If you need more information or genuinely feel that this conversation would be better served offline, ask the complainant to contact you directly via email or phone. Make this the exception rather than the rule – and only do it after you’ve publicly acknowledged or apologized for any issues and restated your commitment to customer service. The goal here isn’t putting out the fire out by taking it offline but offering an open invite to continue the dialogue further and address the complainants’ specific concerns. It’s a strategy that works.

7. The Bottom Line

When your business reputation is on the line, demonstrating your commitment to customer satisfaction – and backing it up with action – is a must. Ironically, one unhappy customer converted back into a loyal fan of your business can be far more influential in the word-of-mouth driven world of social media than one happy customer ever can be! So go ahead, embrace comments negative or otherwise – you might just win some more fans!


About the Author:

Caron Beesley


Caron Beesley is a small business owner, a writer, and marketing communications consultant. Caron works with the SBA.gov team to promote essential government resources that help entrepreneurs and small business owners start-up, grow and succeed. Follow Caron on Twitter: @caronbeesley


This topic is my top concern when it comes to social media, but I felt more confidence now getting into this area after reading this article. I agreed business owners should take the conversation offline to deal with it separately. Once the customer becomes happy again, the business owners should suggest the removal of the bad comment to continue building the brand.
I believe you can't please everyone, no matter how hard you try. There are always going to be negativity, you just have to overcome it.
I always repond to critisism from a customer as soon as I see it, I normally apologise all the way, then do anything I need to do to make amense, be it our fault or not. I feel by giving away the odd freebie and explaining why things happened the way they did most people are happy continue to use you and appritiate the honesty.....I never BS people just be honest and it always works for me!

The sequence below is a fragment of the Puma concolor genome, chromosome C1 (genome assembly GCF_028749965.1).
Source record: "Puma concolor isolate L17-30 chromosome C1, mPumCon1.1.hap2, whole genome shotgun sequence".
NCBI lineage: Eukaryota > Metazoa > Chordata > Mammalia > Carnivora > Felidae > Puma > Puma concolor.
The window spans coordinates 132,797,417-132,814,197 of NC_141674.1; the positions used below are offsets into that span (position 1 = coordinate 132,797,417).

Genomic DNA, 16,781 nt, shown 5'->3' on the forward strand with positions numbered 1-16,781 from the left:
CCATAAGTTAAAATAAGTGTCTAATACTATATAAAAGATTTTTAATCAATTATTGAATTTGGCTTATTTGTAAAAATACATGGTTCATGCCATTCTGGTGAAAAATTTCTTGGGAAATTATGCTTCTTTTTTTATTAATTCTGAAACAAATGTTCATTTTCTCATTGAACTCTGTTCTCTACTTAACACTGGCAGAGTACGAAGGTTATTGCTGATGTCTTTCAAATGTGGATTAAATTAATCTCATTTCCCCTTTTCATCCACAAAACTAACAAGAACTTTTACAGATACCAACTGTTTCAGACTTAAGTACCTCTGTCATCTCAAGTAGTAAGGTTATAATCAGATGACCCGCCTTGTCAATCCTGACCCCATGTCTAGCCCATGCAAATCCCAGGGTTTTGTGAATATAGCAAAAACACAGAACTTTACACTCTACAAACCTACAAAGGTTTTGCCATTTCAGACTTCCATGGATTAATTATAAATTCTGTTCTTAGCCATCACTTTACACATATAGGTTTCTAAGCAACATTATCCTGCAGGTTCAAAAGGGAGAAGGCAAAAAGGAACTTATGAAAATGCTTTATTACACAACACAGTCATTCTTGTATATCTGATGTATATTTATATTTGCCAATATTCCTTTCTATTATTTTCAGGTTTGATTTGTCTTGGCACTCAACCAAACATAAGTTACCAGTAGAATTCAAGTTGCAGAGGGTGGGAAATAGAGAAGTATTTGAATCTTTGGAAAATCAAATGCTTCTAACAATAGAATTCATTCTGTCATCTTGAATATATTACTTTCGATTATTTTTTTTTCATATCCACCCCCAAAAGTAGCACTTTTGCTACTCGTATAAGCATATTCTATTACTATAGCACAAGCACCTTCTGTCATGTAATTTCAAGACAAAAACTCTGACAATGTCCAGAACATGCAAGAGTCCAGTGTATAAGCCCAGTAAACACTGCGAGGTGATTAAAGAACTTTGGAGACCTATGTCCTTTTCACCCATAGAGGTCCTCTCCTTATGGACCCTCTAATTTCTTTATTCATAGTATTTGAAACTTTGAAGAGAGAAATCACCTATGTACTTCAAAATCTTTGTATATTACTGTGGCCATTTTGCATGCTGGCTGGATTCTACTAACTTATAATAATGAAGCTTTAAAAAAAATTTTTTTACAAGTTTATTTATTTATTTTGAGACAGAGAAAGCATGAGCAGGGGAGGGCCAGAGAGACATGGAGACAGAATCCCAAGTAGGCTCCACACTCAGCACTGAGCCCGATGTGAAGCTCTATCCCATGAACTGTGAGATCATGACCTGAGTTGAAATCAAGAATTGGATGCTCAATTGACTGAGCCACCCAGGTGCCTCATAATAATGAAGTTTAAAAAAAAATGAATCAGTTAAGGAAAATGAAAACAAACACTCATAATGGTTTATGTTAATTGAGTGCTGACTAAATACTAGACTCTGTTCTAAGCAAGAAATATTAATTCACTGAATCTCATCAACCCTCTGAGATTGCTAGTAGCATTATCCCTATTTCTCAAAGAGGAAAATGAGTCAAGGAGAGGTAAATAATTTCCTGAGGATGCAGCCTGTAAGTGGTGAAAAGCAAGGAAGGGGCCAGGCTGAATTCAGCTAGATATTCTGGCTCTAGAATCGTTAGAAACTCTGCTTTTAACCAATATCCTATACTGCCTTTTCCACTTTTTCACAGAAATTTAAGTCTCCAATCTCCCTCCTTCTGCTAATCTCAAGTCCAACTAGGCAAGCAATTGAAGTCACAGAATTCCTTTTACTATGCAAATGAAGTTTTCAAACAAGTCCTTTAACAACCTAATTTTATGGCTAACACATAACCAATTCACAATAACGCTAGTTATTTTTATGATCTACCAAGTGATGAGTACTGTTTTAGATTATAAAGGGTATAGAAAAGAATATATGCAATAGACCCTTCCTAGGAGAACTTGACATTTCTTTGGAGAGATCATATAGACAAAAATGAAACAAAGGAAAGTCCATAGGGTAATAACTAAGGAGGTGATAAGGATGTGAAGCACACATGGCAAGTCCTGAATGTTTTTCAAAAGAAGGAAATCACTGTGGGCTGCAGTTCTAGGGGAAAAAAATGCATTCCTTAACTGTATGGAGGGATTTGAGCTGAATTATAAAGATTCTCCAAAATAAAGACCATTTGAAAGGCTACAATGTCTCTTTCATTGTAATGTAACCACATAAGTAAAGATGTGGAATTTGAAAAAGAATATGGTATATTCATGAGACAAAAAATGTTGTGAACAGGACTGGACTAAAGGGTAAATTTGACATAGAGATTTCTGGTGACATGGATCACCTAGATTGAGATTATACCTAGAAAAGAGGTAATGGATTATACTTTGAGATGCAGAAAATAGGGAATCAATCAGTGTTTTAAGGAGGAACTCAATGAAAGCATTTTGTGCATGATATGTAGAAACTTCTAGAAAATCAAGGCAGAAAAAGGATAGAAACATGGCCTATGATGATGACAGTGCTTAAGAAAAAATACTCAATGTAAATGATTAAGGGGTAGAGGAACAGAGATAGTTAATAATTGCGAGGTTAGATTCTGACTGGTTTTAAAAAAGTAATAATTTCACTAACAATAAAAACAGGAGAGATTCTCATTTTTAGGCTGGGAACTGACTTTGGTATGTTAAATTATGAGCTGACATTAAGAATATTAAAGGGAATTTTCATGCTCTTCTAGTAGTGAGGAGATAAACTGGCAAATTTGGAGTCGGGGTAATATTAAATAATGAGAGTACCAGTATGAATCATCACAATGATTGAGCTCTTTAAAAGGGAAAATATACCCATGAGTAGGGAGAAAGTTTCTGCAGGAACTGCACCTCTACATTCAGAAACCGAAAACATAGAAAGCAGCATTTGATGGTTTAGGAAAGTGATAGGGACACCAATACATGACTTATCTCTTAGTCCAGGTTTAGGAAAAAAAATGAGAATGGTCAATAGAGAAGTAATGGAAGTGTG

Social media has become crucial in marketing, however it can also damage you reputation. I recently had someone harass me through Twitter and Facebook, I eventually had to contact the police as the person who doing this was also contacting my clients. Long story short the police done nothing and I have to re brand myself so that person wouldn't recognize my company! :(
Great article...I especially like the reminder to "Take off your sales and marketing hat and be human." Also reinforcing the importance of timely acknowledgement / response across all online channels...and that setting up proper in-channel monitoring is necessary to do that. Thanks!
Thanks, Caron. This is an important reminder. Criticism stings, but handled properly, it's a valuable opportunity to connect with our buyers and improve customer service.
I think, subscribing to some other great blogs, observing what they write will keep us inspired, thus not to get short of ideas. any way thanks for the tips.
Thank you Caron, I think - if you find that your business has been in the wrong or you’ve let your customers down, apologize sincerely - is a must.
Very Good Post Caron, The solutions you have given is very useful. This comes under online reputation management, although many of us know about tools by which we can identify areas of trouble about any business or brand but we were very much curious about how to handle and respond.
Thanks for the helpful tips. Even though us business owners know the customer isn't always right we have to treat them as if they are. Your tips on how to apologize are great. I'm usually the one to come right back at a negative comment and deny all negative things about my business, but they way you stated to apologize to them, acknowledge them and then take the conversation offline if need be definitely gives me a different view on how to respond to negative comments. Thanks for your help!